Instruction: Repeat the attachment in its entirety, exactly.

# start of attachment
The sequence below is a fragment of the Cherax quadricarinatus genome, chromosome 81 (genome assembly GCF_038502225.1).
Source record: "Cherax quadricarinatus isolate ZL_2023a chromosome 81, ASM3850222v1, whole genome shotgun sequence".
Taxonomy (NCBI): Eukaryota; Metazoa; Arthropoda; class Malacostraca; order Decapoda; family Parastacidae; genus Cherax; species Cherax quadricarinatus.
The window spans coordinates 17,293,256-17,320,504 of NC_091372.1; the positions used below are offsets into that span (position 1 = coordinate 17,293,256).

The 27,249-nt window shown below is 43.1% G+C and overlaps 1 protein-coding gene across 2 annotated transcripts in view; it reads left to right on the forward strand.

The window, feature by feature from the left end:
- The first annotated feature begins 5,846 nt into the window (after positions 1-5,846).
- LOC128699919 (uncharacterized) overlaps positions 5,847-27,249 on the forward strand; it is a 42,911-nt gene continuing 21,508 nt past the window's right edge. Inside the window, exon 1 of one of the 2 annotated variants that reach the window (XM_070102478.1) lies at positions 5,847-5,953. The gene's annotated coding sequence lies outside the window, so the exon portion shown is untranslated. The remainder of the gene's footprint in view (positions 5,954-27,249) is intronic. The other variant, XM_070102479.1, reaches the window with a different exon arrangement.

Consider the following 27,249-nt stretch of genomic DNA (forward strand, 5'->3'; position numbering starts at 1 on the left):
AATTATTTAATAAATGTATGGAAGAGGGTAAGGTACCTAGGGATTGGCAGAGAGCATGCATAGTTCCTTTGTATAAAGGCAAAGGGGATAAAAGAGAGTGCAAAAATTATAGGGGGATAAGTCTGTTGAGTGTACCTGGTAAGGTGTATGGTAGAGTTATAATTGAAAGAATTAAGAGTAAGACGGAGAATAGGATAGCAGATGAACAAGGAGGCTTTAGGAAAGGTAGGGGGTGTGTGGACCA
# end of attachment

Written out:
The sequence below is a fragment of the Cherax quadricarinatus genome, chromosome 81 (genome assembly GCF_038502225.1).
Source record: "Cherax quadricarinatus isolate ZL_2023a chromosome 81, ASM3850222v1, whole genome shotgun sequence".
Taxonomy (NCBI): Eukaryota; Metazoa; Arthropoda; class Malacostraca; order Decapoda; family Parastacidae; genus Cherax; species Cherax quadricarinatus.
The window spans coordinates 17,293,256-17,320,504 of NC_091372.1; the positions used below are offsets into that span (position 1 = coordinate 17,293,256).

The 27,249-nt window shown below is 43.1% G+C and overlaps 1 protein-coding gene across 2 annotated transcripts in view; it reads left to right on the forward strand.

The window, feature by feature from the left end:
- The first annotated feature begins 5,846 nt into the window (after positions 1-5,846).
- LOC128699919 (uncharacterized) overlaps positions 5,847-27,249 on the forward strand; it is a 42,911-nt gene continuing 21,508 nt past the window's right edge. Inside the window, exon 1 of one of the 2 annotated variants that reach the window (XM_070102478.1) lies at positions 5,847-5,953. The gene's annotated coding sequence lies outside the window, so the exon portion shown is untranslated. The remainder of the gene's footprint in view (positions 5,954-27,249) is intronic. The other variant, XM_070102479.1, reaches the window with a different exon arrangement.

Consider the following 27,249-nt stretch of genomic DNA (forward strand, 5'->3'; position numbering starts at 1 on the left):
AATTATTTAATAAATGTATGGAAGAGGGTAAGGTACCTAGGGATTGGCAGAGAGCATGCATAGTTCCTTTGTATAAAGGCAAAGGGGATAAAAGAGAGTGCAAAAATTATAGGGGGATAAGTCTGTTGAGTGTACCTGGTAAGGTGTATGGTAGAGTTATAATTGAAAGAATTAAGAGTAAGACGGAGAATAGGATAGCAGATGAACAAGGAGGCTTTAGGAAAGGTAGGGGGTGTGTGGACCA